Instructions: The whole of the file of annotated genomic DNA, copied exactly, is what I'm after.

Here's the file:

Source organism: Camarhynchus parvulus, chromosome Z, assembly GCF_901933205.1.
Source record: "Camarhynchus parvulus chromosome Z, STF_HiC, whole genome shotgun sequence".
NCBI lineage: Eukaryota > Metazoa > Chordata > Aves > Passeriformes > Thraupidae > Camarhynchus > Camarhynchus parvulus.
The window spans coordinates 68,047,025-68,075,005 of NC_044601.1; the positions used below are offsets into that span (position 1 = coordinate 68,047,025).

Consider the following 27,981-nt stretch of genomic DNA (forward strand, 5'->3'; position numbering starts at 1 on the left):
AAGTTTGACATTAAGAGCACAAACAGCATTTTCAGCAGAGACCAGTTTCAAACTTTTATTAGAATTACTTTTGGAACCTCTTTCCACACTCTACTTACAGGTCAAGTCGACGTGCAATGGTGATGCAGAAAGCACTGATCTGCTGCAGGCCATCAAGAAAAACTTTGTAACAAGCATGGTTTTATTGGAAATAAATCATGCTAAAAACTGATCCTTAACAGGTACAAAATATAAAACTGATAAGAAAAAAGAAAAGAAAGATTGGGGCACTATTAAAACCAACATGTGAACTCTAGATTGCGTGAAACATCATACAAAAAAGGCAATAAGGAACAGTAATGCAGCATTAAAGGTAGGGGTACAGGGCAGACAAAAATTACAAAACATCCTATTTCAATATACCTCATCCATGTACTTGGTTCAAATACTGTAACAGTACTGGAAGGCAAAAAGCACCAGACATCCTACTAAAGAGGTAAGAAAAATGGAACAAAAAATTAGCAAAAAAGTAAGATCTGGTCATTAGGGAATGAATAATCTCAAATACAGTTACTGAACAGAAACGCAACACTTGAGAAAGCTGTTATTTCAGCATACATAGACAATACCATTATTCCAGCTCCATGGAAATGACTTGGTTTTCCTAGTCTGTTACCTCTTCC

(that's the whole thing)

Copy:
Source organism: Camarhynchus parvulus, chromosome Z, assembly GCF_901933205.1.
Source record: "Camarhynchus parvulus chromosome Z, STF_HiC, whole genome shotgun sequence".
NCBI lineage: Eukaryota > Metazoa > Chordata > Aves > Passeriformes > Thraupidae > Camarhynchus > Camarhynchus parvulus.
The window spans coordinates 68,047,025-68,075,005 of NC_044601.1; the positions used below are offsets into that span (position 1 = coordinate 68,047,025).

Consider the following 27,981-nt stretch of genomic DNA (forward strand, 5'->3'; position numbering starts at 1 on the left):
AAGTTTGACATTAAGAGCACAAACAGCATTTTCAGCAGAGACCAGTTTCAAACTTTTATTAGAATTACTTTTGGAACCTCTTTCCACACTCTACTTACAGGTCAAGTCGACGTGCAATGGTGATGCAGAAAGCACTGATCTGCTGCAGGCCATCAAGAAAAACTTTGTAACAAGCATGGTTTTATTGGAAATAAATCATGCTAAAAACTGATCCTTAACAGGTACAAAATATAAAACTGATAAGAAAAAAGAAAAGAAAGATTGGGGCACTATTAAAACCAACATGTGAACTCTAGATTGCGTGAAACATCATACAAAAAAGGCAATAAGGAACAGTAATGCAGCATTAAAGGTAGGGGTACAGGGCAGACAAAAATTACAAAACATCCTATTTCAATATACCTCATCCATGTACTTGGTTCAAATACTGTAACAGTACTGGAAGGCAAAAAGCACCAGACATCCTACTAAAGAGGTAAGAAAAATGGAACAAAAAATTAGCAAAAAAGTAAGATCTGGTCATTAGGGAATGAATAATCTCAAATACAGTTACTGAACAGAAACGCAACACTTGAGAAAGCTGTTATTTCAGCATACATAGACAATACCATTATTCCAGCTCCATGGAAATGACTTGGTTTTCCTAGTCTGTTACCTCTTCC